T.P. Mukherji, J.
1. The defendants ina suit for ejectment on the ground of forfeiture have come up on appeal against the judgment and decree passed by a Subordinate Judge at Asansol. The suit was by a lessor against the lessees for khas possession on ejectment of the latter from the leasehold property on the ground of forfeiture by the breach of an express condition in the lease providing that on breach thereof the lessor would be entitled to re-enter.
2. Messrs. Bengal Coal Company who we the respondents in this appeal gave a sub-lease in respect of a coal mining area in the year 1948 to appellants 1 to 4 who carried on business in the name of a partnership firm named 'Gazadhar Coal Company', which is appellant No. 5 in this appeal. The indenture of lease provided that,
'if any rent, royalty, or any other sum of money reserved and made payable or any part thereof shall be in arrear or unpaid for the space of six calendar months next after the day whereon the same ought to be paid ...... itshall be lawful for the lessors at any time thereafter to re-enter into and upon the said premises or any part thereof. ............'
It was alleged that the defendants-appellants defaulted in the payment of rents and royalties, etc., as stipulated in the indenture and thereby their lease became liable to forfeiture. The said lease was determined by service of notice in November 1952 and thereafter the present suit was instituted. The plaint also included a prayer for recovery of rents and royalties, etc. with interest thereon.
3. The defendants filed a joint written statement denying that any amount was due from them on account of arrears of rent or royalty, the same having been paid to the plaintiff in due course. The defendants also denied receipt of any notice determining the tenancy as alleged.
4. The learned Subordinate Judge found that there was nothing to prove that the defendant paid any amount beyond what was admitted by the plaintiff Company and wascredited to the account of the defendants in schedule B of the plaint. He found that the defendants had made default in payment of rents, royalties, etc. in terms of their lease and that because of a breach of an express condition in the covenant which provided for a right of re-entry on breach thereof, the plaintiff Company was entitled to forfeit the lease and to re-enter the leasehold premises. On the question of service of notice under Section 111(g) T. P. Act he found that the same was duly served on the defendants.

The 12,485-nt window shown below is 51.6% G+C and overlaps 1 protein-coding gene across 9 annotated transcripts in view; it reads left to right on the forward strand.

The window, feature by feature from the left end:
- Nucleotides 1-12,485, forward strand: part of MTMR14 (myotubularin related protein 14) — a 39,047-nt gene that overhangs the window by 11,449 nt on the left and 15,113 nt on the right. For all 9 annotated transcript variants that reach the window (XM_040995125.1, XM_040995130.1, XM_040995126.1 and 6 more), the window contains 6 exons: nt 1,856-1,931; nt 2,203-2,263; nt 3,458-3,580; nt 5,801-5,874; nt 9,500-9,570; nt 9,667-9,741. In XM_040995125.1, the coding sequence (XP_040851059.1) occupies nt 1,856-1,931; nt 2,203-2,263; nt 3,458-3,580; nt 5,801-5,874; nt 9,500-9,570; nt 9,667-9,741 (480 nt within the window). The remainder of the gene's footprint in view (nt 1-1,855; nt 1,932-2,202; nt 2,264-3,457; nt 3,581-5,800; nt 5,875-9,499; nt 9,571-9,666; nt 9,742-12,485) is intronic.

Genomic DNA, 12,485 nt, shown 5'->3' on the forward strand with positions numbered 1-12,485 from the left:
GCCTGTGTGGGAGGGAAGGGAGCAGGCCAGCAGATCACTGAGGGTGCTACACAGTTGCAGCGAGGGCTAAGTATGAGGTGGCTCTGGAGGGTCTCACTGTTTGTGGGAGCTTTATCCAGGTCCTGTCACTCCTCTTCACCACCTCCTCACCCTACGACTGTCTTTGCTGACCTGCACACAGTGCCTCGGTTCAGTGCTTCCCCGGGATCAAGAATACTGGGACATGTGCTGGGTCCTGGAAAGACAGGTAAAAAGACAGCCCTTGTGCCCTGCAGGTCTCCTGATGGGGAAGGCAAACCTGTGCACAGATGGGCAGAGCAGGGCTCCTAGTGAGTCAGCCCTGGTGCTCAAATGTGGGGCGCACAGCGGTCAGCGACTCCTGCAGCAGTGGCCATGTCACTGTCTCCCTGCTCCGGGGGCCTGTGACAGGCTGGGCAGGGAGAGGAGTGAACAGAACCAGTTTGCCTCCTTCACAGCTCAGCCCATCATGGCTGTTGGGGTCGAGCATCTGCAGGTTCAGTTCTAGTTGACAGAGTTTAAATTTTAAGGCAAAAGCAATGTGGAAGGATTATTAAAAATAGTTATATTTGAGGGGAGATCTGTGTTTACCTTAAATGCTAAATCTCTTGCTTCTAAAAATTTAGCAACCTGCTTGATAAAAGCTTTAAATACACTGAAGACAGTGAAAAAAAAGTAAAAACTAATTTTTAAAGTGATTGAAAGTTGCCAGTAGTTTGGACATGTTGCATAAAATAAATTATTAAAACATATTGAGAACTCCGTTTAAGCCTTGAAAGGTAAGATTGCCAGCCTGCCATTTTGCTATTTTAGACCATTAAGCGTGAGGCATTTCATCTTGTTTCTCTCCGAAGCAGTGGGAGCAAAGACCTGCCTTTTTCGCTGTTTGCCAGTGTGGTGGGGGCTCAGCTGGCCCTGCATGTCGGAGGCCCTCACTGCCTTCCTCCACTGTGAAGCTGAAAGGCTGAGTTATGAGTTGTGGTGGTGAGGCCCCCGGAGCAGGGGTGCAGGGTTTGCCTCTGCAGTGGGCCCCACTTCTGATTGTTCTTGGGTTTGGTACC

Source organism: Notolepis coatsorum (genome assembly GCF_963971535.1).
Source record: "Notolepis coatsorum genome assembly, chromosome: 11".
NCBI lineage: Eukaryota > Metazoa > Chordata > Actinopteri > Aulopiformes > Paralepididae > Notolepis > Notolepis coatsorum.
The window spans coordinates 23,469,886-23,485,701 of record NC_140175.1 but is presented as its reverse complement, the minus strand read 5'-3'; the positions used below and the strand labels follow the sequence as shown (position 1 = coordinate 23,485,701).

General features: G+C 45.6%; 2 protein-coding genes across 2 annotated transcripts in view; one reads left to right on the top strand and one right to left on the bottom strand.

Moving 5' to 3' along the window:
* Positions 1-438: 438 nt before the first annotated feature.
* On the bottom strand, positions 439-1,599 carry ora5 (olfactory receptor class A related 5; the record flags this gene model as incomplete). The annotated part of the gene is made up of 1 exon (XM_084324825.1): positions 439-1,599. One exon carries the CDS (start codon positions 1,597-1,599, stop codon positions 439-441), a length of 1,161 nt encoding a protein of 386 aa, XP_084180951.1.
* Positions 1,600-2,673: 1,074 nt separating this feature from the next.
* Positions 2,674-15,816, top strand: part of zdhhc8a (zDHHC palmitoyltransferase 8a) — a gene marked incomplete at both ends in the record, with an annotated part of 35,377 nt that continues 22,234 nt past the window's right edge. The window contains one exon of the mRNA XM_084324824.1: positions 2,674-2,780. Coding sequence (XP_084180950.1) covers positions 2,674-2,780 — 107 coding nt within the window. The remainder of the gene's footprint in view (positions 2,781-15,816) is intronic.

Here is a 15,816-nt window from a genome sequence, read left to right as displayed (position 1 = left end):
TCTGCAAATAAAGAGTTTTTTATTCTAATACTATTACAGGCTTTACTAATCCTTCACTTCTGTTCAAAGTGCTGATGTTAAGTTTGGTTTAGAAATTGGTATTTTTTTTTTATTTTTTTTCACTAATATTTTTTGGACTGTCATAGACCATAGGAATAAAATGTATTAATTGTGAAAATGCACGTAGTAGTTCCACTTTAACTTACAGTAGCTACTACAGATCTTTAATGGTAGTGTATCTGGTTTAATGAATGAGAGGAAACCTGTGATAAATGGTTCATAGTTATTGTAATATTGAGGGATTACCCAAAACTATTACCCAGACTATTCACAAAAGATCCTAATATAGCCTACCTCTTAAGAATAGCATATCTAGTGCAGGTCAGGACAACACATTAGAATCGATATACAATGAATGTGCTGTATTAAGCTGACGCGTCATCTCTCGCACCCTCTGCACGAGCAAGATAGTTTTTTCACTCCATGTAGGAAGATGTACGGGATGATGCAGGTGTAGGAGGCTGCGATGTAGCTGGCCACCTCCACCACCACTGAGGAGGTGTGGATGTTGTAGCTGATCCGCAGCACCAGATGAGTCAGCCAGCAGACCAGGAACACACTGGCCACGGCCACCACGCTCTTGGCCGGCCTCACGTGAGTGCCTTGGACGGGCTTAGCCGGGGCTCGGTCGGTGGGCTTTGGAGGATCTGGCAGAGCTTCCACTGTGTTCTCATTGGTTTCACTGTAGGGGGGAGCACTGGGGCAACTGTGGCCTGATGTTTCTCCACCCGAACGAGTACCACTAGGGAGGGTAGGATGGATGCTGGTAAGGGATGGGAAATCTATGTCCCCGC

5. During the trial the defendants raised a plea that the plaintiff was not entitled to khas possession in view of the vesting of intermediary interests in mining rights in the State Government under the provisions of the West Bengal Estates Acquisition Act of 1953. The learned Subordinate Judge considered this contention and found that considering the position of the parties at or about the time when the cause of action for the suit arose and without allowing extraneous matters to crop up it would appear that the defendants were already trespassers on the leasehold property before the Act of 1953 came into operation and that such unlawful possession of trespassers which kept the plaintiff out of khas possession of the property would not disentitle them to the relief claimed in the suit. In other words he found that in the circumstances of the case there was no vesting of the plaintiffs interest in the disputed coal mining property in the State Government in terms of the W. B. Estates Acquisition Act.
6. After the conclusion of arguments in the suit the defendants filed a petition offering to pay to the plaintiff Company the rents in arrears with interest and cost of the suit within 15 days and praying for relief against the forfeiture. The learned Subordinate Judge considered the prayer in his judgment, but refused to give the relief prayed for.
7. As a result of its findings the trial court granted a decree for khas possession after ejecting the defendants from the leasehold property and a further decree for recovery of the amount as detailed in schedule B of the plaint together with further Interest at the rate of six per cent per annum from the date of the decree till realisation.
8. Against this decree the defendants have come up on appeal. Mr. Chittatosh Mookerjee appearing on behalf of the appellants urged that the trial court erred in finding that there was a forfeiture of the lease as claimed and that the defendants were not entitled to any relief in view of Section 114 of the Transfer of Property Act. He contended that on the materials on record the trial court should have found that there was no service of notice under Section 111(g) T. P. Act on defendants 3 and 4 and further that it should have been held that the plaintiff Company was not entitled to recover possession in view of the vesting of their intermediary interest in the State Government under the provisions of the W. B. Estates Acquisition Act.
9. On the question of forfeiture, the plaintiff adduced oral evidence to prove non-payment of rents and royalty. None of the defendants were examined in the suit, and no evidence was adduced in support of the plea of payment that was raised in the written statement. According to D. W. 1 Krishnaprosad the defendants have their books of accounts and receipts showing payments, but these were not produced in the suit. As a matter of fact no evidence was adduced to prove the payments alleged and on the evidence on record there is no escape from the conclusion that the amounts claimed in the suit as arrears of rent, royalty, etc. are due and payable and have remained unpaid since the end of 1949. The relevant term in the indenture of lease regarding payment of rent and royalty, etc. and the provision regarding the landlord's right of re-entry on failure to pay the same is embodied in Clause VI (6) of Exhibit 1, the purport whereof has been noted earlier in the judgment. There is no question that breach of the covenant in this regard did entail forfeiture of the lease in terms of Section 111(g) T. P. Act.